Shares in Fyffes soared to their highest in seven years after the Irish tropical fruits group revealed a takeover by rival Chiquita, to create a $1.1bn produce giant, by far the world's top banana distributor.
Irish-based Fyffes - the oldest fruit brand in the world, with a history dating back to the 19th century - agreed to an all-stock purchase valuing it at $526m, or E1.22 a share, a 36% premium to the closing price on Friday.
The deal will create a company, called ChiquitaFyffes, which will represent "leading global produce company with approximately $4.65bn in combined annual revenues and a presence in key markets around the world".
ChiquitaFyffes will boast sales of more than 160m cases of bananas a year, besides boasting "stronger positions" in the melon and pineapple markets, where Fyffes is already a force, and a "significant presence" in packaged salads too.
It will also boast more than 24,000 hectares in owned or leased Central American plantations, growing the likes of melons, and employ some 32,000 people.
The takeover was heralded by Ed Lonergan - the chief executive of US-based Chiquita, who will become chairman of the combined group - as a "natural strategic partnership", between "two complementary companies".
David McCann, the Fyffes chief executive, who will take the same position at ChiquitaFyffes, said that the "transformative" deal would create a combined group "which is well positioned to succeed... and which will create significant value for our shareholders".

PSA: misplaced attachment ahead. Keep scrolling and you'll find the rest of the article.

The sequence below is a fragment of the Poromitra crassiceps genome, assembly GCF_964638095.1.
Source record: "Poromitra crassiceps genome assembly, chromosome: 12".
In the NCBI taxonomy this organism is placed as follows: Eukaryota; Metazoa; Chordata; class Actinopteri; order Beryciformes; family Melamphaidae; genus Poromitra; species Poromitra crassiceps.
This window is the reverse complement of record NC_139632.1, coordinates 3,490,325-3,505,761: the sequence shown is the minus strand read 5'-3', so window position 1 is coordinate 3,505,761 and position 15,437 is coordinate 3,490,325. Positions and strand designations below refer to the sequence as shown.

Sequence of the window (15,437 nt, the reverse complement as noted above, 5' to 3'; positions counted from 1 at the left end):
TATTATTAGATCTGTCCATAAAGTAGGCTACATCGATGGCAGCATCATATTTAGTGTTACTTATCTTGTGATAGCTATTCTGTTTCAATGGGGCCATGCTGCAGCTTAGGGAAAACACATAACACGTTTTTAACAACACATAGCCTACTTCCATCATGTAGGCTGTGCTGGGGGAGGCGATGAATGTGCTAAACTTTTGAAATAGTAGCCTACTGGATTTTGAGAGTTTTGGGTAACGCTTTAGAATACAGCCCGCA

The deal will offer benefits of at least $40m a year, half through cutting back on duplicated management and administration, and half in realising logistical, packaging and procurement efficiencies.
ChiquitaFyffes, while listed in New York, will be based in Dublin, enjoying Ireland's competitive tax rates.
'Highly competitive marketplace'
However, the tie-up is conditional on factors including approval by holders of 75% of Fyffes shares, and on anti-trust approval.
In world banana distribution, Chiquita already ranks top - with volumes of 125m cases a year, ahead of Fresh Del Monte with 117m cases – and will gain an extra 55m tonnes through a Fyffes deal.
Mr McCann, however, underlined that the groups operated in a "highly competitive marketplace".
Rival Dole Foods last year agreed to a takeover valued at $1.5bn, including debt, by its chairman and chief executive David Murdock, after in 2012 launching a strategic review which proposed asset sales, and heralded the $1.7bn sale of its global packaged foods and Asian fresh produce businesses to Japan's Itochu.
Fyffes separately on Monday revealed a 6.9% rise to E32.7m in its earnings before interest, tax and amortisation (ebita) for 2013, on revenues up 6.3% at E1.08bn.
Earnings rose by 3.2% to 8.82 euro cents per share.
The ebita result was towards the upper end of the target of E27m-32m that the group had guided to.
The company said that the increase in turnover was driven by "further organic growth in the group's banana and melon categories, combined with price inflation in the banana and pineapple categories, reflecting higher input costs".
Fyffes shares hit E1.169 in morning deals in Dublin, the highest since March 2007.